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  1. #1
    Join Date
    May 2009
    Location
    New Jersey
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    81

    Default Service wire installation concerns

    I have been told in the past that the electrical service wire cannot be installed under siding or trim, however this installation had the blessing of the local electrical official.
    Is it right or wrong?

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  2. #2
    Join Date
    Sep 2014
    Location
    New Jersey
    Posts
    55

    Default Re: Service wire installation concerns

    That is not correct, especially where the entrance cable enters the return and they wrapped aluminum around it. The sharp edges of the aluminum will cut into the cables protective sheathing.

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  3. #3
    Join Date
    Aug 2008
    Location
    Maryland
    Posts
    1,898

    Default Re: Service wire installation concerns

    The length of unfused cable inside the house is to be as short as practical. Under the siding is considered inside the building in my experience. It has nothing to do with any sharp edges. Sharp edges would be a concern wherever the cable was concerned even if fused.

    - - - Updated - - -

    The length of unfused cable inside the house is to be as short as practical. Under the siding is considered inside the building in my experience. It has nothing to do with any sharp edges. Sharp edges would be a concern wherever the cable was concerned even if fused.

    All answers based on unamended National Electrical codes.

  4. #4
    Join Date
    Mar 2012
    Location
    Lansdale, PA
    Posts
    876

    Default Re: Service wire installation concerns

    It is wrong, but are you sure the siding and trim were not installed after the cable?

    Also, do not let the fact that a code official may have passed something cloud your judgment.


  5. #5
    Join Date
    Mar 2007
    Location
    Ormond Beach, Florida
    Posts
    26,248

    Default Re: Service wire installation concerns

    Quote Originally Posted by Jim Port View Post
    The length of unfused cable inside the house is to be as short as practical. Under the siding is considered inside the building in my experience. It has nothing to do with any sharp edges. Sharp edges would be a concern wherever the cable was concerned even if fused.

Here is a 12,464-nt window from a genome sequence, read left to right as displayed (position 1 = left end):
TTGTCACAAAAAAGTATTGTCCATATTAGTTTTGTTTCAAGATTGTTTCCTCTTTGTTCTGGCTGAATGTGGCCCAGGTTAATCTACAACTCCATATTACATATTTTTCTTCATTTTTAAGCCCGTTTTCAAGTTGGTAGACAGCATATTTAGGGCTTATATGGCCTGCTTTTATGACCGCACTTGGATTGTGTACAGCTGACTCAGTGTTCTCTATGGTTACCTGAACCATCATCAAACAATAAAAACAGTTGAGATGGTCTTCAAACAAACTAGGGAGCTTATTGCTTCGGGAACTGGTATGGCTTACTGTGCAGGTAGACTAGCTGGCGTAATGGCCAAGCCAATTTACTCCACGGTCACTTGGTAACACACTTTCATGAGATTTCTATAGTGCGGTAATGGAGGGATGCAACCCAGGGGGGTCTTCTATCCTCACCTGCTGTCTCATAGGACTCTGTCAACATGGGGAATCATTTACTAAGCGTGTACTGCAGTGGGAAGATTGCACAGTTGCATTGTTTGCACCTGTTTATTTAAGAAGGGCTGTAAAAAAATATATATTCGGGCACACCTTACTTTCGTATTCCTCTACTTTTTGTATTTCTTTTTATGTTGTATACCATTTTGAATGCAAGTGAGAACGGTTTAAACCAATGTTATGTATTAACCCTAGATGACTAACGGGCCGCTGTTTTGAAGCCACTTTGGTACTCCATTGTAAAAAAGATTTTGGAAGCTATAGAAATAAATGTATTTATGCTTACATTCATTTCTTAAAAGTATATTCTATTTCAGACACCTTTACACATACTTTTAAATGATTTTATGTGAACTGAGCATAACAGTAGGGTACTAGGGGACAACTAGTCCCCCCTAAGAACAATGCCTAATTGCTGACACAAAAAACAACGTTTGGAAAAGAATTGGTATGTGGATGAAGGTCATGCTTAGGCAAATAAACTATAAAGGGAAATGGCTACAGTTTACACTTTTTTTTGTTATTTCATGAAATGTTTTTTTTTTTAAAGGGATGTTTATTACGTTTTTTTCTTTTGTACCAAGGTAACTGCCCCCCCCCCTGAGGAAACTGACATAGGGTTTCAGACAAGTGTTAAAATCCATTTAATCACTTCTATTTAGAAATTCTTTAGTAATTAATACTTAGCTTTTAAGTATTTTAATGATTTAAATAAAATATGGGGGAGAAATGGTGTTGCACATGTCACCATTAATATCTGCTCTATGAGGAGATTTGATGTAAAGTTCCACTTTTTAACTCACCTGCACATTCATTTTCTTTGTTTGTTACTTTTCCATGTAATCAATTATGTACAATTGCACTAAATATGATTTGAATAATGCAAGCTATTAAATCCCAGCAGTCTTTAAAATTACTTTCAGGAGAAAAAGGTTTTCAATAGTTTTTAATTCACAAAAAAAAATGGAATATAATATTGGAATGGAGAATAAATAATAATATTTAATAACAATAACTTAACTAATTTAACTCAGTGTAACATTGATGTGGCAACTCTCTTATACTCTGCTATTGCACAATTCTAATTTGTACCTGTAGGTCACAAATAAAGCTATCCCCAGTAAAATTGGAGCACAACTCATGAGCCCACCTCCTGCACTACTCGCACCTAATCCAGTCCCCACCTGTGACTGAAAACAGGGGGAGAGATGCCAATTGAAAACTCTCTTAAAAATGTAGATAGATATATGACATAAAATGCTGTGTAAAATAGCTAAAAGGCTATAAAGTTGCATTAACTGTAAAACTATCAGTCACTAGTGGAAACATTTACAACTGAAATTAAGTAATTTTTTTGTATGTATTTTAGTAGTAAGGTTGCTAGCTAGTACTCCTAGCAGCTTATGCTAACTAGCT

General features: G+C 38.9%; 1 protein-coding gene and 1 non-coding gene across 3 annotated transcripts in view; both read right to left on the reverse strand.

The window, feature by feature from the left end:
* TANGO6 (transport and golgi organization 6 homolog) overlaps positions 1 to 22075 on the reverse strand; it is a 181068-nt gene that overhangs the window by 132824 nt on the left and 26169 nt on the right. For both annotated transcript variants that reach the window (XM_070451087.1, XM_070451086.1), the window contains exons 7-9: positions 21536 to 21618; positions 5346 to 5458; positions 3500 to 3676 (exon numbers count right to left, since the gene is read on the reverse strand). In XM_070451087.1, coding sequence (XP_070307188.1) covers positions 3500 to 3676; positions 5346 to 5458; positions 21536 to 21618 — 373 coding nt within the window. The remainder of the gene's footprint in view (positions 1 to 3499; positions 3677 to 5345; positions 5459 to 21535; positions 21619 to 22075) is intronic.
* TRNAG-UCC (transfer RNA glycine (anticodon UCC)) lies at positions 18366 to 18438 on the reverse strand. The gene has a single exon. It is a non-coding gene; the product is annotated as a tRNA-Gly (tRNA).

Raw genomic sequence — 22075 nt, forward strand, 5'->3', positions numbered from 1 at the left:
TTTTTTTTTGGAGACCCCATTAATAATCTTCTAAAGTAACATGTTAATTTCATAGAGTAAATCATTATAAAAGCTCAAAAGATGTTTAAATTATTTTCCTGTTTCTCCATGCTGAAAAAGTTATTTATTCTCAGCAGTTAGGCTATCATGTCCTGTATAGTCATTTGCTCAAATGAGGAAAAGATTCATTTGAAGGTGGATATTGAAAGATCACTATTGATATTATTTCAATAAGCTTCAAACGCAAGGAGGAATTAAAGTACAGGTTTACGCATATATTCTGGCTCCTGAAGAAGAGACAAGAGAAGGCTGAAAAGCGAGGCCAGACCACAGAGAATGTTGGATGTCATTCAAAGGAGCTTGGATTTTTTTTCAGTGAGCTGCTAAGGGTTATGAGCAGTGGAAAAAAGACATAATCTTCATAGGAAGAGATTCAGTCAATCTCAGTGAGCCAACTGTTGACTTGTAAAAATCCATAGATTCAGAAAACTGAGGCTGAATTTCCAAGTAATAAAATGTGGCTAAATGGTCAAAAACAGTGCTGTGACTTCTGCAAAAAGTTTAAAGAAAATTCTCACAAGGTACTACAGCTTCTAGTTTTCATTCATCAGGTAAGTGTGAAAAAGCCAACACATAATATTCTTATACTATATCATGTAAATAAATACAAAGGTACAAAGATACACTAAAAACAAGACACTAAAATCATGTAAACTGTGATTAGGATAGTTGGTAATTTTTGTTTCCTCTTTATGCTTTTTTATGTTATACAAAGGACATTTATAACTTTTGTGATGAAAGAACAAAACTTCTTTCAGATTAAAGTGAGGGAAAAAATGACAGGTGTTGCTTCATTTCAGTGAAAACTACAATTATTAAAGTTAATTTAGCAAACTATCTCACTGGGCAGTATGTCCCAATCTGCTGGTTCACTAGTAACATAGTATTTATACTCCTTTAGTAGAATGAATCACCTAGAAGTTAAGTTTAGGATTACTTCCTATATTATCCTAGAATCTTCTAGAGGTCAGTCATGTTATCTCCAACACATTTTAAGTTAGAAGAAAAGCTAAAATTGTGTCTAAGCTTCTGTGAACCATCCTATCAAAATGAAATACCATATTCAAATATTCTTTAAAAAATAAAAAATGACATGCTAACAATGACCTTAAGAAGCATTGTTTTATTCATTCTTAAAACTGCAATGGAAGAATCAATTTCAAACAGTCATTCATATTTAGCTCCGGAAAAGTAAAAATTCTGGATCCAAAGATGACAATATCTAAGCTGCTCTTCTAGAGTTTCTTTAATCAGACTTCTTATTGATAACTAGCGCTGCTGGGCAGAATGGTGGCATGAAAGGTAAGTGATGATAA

Quote Originally Posted by Mark Reinmiller View Post
    It is wrong, but are you sure the siding and trim were not installed after the cable?

    Also, do not let the fact that a code official may have passed something cloud your judgment.
    Mark and Jim are both correct - the conductors are considered inside the building (are not considered outside the building would be the correct code statement) once the conductors penetrate or are behind any part of the building surface, and it does not matter which was done first ... and just because something was "signed off" does not mean it is correct, or that because someone said it was "signed off" actually means that it was inspected or "signed off" in the condition you now find it.

    Jerry Peck, Construction / Litigation Consultant
    Construction Litigation Consultants, LLC ( www.ConstructionLitigationConsultants.com )
    www.AskCodeMan.com

  6. #6
    Join Date
    Nov 2011
    Location
    New Jersey
    Posts
    16

    Default Re: Service wire installation concerns

    Quote Originally Posted by Richard Roshak View Post
    I have been told in the past that the electrical service wire cannot be installed under siding or trim, however this installation had the blessing of the local electrical official.
    Is it right or wrong?
    On a related topic. When I had a telephone I & M crew, we saw quite a few cases where the siding contractors put our service drop under the siding like that. Then when an oversized truck snagged the drop, or a tree branch came down on the drop during a storm, it opened the siding like a zipper.

    Dave


  7. #7
    Join Date
    Oct 2014
    Location
    Maryland, DC, and Northern Virginia, electrical only
    Posts
    116

    Default Re: Service wire installation concerns

    Not to deny what's been said so far, here's an ancillary matter. At the 9/15/2015 meeting of the George Washington Chapter, IAEI, John Cangemi, a UL field rep, Code Making Panel member and and NYC electrical board member noted that when the HO finds SEC unsightly, one acceptable option is to cover it on three sides with vinyl gutter material.

    - - - Updated - - -

    Not to deny what's been said so far, here's an ancillary matter. At the 9/15/2015 meeting of the George Washington Chapter, IAEI, John Cangemi, a UL field rep, Code Making Panel member and and NYC electrical board member noted that when the HO finds SEC unsightly, one acceptable option is to cover it on three sides with vinyl gutter material. This also shields the sheath from deterioration by sunlight without putting it at possible risk as paint could. (No paints have been investigated for compatibility, so far as he knows.)


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